Objective: We will examine how changes over the past 5 years have affected the development of four, newlyopened 21st century medical libraries. We will describe and contrast our missions, visions and key priorities. Key priorities will focus on our libraries' collections, services, physical facilities, staffing, partnerships, interprofessionalism and distributed medical education. We will also address how evolving curricula influence the delivery of library services. Methods: We will compare planning efforts and reflect on lessons learned. We will discuss the fundamental ways that medical libraries have changed over the past 10 years, as a result of technology and innovations in medical school curricula. Since content is the focal point of modern library practice, the challenges that are typically addressed in library plans must be reframed. For instance, budgets, collections, physical space and staff are all interdependent resources that revolve around frequent changes in e-resources licensing and delivery methods. New medical libraries have opportunities to fast-track the more time-consuming and complex aspects of library planning because they have little or no organizational history or vast financial resources already allocated. A key question is: &quot;How would we approach this challenge if we were to start anew, with no baggage and no preconceptions?&quot; Print this Page for Your Records Close Window Oasis, The Online Abstract Submission System Page 1 of 2 mhtml:file://C:UsersjddoyleAppDataLocalMicrosoftWindowsTemporary Internet File... 2/10/2010 Results and Conclusions: Emerging and evolving medical libraries of all types must begin with a solid strategic plan that is based on the mission, vision and values of your larger institution's plan. Other factors that must be taken into consideration in the planning process include changes in the medical school curricula, organizational partnerships, information technology support and budgetary constraints. As well, concepts such as interprofessional education, distributed medical education and the evaluation and application of new technologies, must be factored in to the planning process. External and national environmental changes, including economics, health policy and education philosophies are ever-evolving and library planners must be willing and able to be flexible.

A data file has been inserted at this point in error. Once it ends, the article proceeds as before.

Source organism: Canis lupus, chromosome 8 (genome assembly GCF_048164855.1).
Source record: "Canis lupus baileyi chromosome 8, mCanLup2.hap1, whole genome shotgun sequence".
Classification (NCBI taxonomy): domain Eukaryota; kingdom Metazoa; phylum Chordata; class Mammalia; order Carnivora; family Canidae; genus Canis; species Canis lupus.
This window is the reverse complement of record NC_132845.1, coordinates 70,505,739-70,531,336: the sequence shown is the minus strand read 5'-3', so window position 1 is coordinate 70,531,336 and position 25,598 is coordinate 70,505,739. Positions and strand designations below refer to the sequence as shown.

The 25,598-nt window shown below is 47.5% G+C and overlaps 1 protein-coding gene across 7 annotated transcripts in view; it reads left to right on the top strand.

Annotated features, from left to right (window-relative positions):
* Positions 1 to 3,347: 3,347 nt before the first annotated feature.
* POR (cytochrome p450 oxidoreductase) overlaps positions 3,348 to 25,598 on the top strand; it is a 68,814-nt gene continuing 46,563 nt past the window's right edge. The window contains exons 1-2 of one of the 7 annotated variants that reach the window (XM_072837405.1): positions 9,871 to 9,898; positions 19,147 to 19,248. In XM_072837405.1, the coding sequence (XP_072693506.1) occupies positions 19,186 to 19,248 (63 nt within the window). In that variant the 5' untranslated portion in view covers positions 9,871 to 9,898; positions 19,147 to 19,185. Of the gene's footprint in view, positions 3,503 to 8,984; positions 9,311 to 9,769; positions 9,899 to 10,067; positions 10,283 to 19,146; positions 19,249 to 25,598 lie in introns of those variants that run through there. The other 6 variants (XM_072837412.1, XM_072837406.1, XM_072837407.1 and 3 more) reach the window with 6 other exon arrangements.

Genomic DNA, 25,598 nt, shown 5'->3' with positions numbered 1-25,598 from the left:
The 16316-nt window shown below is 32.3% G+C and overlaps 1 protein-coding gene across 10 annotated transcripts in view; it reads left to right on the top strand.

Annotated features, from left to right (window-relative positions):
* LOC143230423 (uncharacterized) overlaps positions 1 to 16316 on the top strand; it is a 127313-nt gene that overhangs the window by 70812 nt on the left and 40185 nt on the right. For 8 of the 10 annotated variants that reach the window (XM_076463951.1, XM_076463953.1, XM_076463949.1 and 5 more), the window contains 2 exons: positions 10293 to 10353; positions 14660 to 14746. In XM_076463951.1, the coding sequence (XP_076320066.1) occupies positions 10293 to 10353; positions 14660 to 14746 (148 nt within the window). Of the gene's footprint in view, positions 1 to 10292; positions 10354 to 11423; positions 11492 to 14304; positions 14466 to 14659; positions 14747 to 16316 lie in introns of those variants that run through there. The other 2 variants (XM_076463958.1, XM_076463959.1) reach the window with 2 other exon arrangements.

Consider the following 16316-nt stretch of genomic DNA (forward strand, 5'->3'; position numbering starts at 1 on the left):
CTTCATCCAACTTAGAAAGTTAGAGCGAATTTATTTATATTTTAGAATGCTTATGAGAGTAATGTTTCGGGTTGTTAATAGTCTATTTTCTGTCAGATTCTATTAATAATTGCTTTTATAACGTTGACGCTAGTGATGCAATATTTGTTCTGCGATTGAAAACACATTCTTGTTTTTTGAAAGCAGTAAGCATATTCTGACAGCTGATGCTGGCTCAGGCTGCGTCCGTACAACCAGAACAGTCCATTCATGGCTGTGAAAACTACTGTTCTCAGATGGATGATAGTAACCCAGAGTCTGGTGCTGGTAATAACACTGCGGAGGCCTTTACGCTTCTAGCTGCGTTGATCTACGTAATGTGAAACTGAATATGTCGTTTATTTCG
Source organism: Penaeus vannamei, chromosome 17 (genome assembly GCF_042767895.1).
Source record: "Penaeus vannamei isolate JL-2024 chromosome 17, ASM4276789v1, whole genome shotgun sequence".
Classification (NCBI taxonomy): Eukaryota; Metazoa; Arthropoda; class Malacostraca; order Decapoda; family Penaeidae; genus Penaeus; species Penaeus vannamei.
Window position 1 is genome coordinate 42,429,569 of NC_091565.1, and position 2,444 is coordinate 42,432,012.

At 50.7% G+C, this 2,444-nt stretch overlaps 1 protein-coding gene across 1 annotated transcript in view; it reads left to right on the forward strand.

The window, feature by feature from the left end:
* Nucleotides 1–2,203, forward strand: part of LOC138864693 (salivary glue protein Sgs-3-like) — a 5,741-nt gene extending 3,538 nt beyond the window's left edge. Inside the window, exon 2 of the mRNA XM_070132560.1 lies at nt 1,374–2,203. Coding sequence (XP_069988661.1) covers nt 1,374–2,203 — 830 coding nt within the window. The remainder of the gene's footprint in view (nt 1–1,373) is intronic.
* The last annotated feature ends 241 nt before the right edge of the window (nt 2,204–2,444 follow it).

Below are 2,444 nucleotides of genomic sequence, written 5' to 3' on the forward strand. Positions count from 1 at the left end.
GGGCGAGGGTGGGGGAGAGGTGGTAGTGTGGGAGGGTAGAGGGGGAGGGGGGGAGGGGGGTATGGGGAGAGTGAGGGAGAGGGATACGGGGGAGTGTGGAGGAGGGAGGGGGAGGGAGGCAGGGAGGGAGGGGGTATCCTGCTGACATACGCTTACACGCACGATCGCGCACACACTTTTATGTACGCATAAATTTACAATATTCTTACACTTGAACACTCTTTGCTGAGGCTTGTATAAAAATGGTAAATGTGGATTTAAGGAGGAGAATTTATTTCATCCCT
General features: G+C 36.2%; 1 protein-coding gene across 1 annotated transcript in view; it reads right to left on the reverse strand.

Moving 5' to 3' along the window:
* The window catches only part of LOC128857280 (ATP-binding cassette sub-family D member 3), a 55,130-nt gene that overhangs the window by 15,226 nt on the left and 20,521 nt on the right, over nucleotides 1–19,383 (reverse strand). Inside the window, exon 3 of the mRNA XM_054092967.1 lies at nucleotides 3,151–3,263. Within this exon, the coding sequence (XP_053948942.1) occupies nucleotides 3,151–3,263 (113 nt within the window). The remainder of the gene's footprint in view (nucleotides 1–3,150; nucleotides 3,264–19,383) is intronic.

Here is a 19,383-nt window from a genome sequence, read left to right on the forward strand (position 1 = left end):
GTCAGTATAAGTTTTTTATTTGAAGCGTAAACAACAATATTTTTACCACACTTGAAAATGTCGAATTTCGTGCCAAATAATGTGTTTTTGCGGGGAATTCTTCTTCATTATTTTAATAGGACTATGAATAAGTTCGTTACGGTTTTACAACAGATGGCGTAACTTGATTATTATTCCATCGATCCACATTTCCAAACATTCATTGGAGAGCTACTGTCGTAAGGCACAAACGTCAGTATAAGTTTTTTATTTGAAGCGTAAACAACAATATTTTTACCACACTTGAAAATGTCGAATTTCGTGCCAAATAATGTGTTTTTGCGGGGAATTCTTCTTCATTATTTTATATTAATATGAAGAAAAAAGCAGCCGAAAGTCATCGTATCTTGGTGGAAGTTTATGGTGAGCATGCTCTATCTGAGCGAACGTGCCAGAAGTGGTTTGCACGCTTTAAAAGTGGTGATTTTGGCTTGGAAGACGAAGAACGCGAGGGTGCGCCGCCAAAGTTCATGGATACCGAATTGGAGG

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Joanne Muellenbach, Jacqueline Doyle, Barbara Shearer, and Ginny Tanji For Conclusions?? A Comparison of 21 st Century Libraries: Four Models Across Four Time Frames Planning Collections Facility/Space Challenges Key Drivers/Priorities Staff Partnerships The Commonwealth Medical School, PA Planning Collections Facility/Space Challenges Key Drivers/Priorities Staff Partnerships University of Hawaii at Manoa Planning Collections Facility/Space Challenges Key Drivers/Priorities Staff Partnerships Florida State University Planning —Began in 1990s, renovated 1910 buildings, opened in 2006, new education bldg in 2013 Collections: aim for highly curriculum-tailored digital library. Facility/Space: Multi-institutional and multi-disciplinary; collaborative spaces everywhere. Challenges: Tri-university collaboration; the economy Key Drivers/Priorities: need for clinicians, cost-sharing, partnerships Staff : Flexible and lean with relevant expertise Partnerships : 3 state universities - ASU, NAU, UA Lessons Learned: Start earlier; specify details; be patient and optimistic; research e-resources; work with vendors University of Arizona, Phoenix